40th-60th 60 (70)
60th-80th 20 (23)
Fetal sex, n (%)
Male 45 (52) 15 (26) .002 d
Female 41 (48) 42 (74)

Georgiou. First-trimester cytokines and SGA birthweight. Am J Obstet Gynecol 2011.

a Includes 15 control samples that were collected at 11 weeks of gestation;


b Data are given as mean ± SD;


c t test;


d χ 2 test;



Six of the 27 analytes were either not detectable or had very few readings and were not further analyzed. These were IL-15 and -17, fibroblast growth factor-basic, granulocyte macrophage colony–stimulating factor, and inducible protein-10. Vascular endothelial growth factor at this early gestation was also undetectable.


Of the 21 detectable analytes, 12 fluctuated significantly across 7-11 weeks of gestation in the control group ( Supplementary Table 1 ), and 6 fluctuated significantly across 7-10 weeks of gestation in the SGA group ( Supplementary Table 2 ). Correction for these gestational changes was made in all subsequent analyses. There was a preponderance of female infants in the SGA group ( P = .002; Table 1 ). However, none of the cytokines that were significantly different in the SGA group showed any difference in levels between male and female infants. Hence, no correction for fetal gender was made when analyte values were compared between groups.


Fourteen of the 21 analytes that were detectable on the cytokine array were significantly different in association with SGA at 7-10 weeks of gestation ( P ≤ .030) after correction for multiple testing and any fluctuations in serum levels across gestational weeks ( Table 2 ). Besides interferon-γ level that was raised, all remaining pro- (IL-2, -7, -12) and antiinflammatory (IL-1 receptor antagonist, -4, -10, -13) cytokines that varied decreased in association with SGA ( Figure 1 ). There were no differences in serum concentrations of the major proinflammatory cytokines, IL-1β and tumor necrosis factor-α, between the 2 groups. Of the growth factors that were assayed, only G-CSF decreased in the SGA group. Of the chemokines that were assayed, SGA was associated with lower serum concentrations of IL-8, MCP-1, and RANTES. MIP-1α and eotaxin concentrations in the SGA group were significantly elevated ( Figure 2 ).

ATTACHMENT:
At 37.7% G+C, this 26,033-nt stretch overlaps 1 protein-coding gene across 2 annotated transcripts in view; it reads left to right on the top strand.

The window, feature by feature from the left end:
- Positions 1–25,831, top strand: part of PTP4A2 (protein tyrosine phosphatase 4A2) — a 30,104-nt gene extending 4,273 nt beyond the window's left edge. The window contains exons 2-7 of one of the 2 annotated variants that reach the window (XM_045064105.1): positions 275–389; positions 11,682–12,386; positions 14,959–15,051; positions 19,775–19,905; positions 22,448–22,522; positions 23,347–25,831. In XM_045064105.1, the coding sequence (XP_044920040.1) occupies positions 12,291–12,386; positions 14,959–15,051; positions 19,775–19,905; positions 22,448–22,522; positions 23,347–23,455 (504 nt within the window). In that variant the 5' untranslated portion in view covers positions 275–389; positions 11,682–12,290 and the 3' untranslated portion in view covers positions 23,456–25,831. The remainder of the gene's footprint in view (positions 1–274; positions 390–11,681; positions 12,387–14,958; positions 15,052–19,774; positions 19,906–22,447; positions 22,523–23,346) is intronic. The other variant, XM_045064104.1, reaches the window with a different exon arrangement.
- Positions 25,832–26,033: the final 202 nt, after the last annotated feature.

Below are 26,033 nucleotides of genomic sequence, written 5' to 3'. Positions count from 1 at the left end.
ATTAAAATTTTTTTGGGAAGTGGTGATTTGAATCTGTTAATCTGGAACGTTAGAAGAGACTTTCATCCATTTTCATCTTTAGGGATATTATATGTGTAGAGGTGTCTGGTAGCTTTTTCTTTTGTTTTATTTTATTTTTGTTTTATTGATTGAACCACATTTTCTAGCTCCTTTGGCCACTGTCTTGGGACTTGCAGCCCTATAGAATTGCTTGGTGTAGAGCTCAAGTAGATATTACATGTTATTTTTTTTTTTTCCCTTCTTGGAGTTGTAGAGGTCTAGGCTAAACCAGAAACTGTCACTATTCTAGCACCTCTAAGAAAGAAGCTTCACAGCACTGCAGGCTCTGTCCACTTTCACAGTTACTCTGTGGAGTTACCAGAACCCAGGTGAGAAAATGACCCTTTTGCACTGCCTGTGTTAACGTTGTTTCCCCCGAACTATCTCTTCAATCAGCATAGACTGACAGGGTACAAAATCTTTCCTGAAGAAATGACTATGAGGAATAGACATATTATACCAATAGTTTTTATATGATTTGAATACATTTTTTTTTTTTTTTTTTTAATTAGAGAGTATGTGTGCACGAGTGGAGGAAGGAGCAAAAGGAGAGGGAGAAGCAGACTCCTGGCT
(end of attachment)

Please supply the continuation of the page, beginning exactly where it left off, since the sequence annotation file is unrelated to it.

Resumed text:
TABLE 2

Cytokine concentrations from control and small-for-gestational-age pregnancies at 7-10 weeks of gestation

























































































































Variable Cytokine Group a P value b
Control (n = 71) Small-for-gestational-age (n = 57)
Proinflammatory Interleukin-1β 0.85 (0–55.44) 1.76 (0–12.67) .213 c
Interleukin-2 2.58 (0–301.9) 0 (0–43.47) .013 d
Interleukin-7 18.71 (0–85.73) 9.04 (0–43.12) < .001 c
Interleukin-12 (p70) 3.25 (0–83.44) 0 (0–11.29) < .001 d
Interferon-γ 87.9 (15.4–567.6) 121.4 (8.5–502.0) < .001 c
Tumor necrosis factor–α 0 (0–97.31) 0 (0–35.86) .476 d
Antiinflammatory Interleukin-1ra 173.7 (0–1538) 87.3 (0–681) < .001 c
Interleukin-4 2.81 (0.40–12.31) 1.59 (0–6.29) < .001 c
Interleukin-5 0.66 (0–8.81) 0.57 (0–5.15) .939 d
Interleukin-6 6.59 (1.23–53.56) 4.65 (0–62.14) .115 d
Interleukin-9 4.38 (0–319.1) 0.34 (0–413.8) .714 d
Interleukin-10 0.66 (0–25.0) 0 (0–61.5) .002 d
Interleukin-13 1.85 (0–19.6) 0 (0–12.3) < .001 d
Growth factor Granulocyte colony-stimulating factor 15.82 (0–51.65) 15.71 (0–37.76) < .001 c
Platelet-derived growth factor-BB 1776 (159–5396) 1469 (38–4413) .188 c
Chemokine Interleukin-8 4.4 (0–62.6) 0 (0–19.2) < .001 d
Eotaxin 47.8 (0–168.9) 59.4 (0–185.6) .009 c
Macrophage inflammatory protein-1α 0 (0–64.56) 1.27 (0–8.16) < .001 d
Macrophage inflammatory protein-1β 9.88 (0–64.21) 9.15 (0–64.18) .077 c
Monocyte chemoattractant protein-1 21.1 (0–72.2) 0 (0–116.0) .003 d
Regulated on activation normal T-cell expressed and secreted 399 (65–2986) 204 (57–895) .030 c

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Jun 14, 2017 | Posted by in GYNECOLOGY | Comments Off on Association between maternal serum cytokine profiles at 7-10 weeks’ gestation and birthweight in small for gestational age infants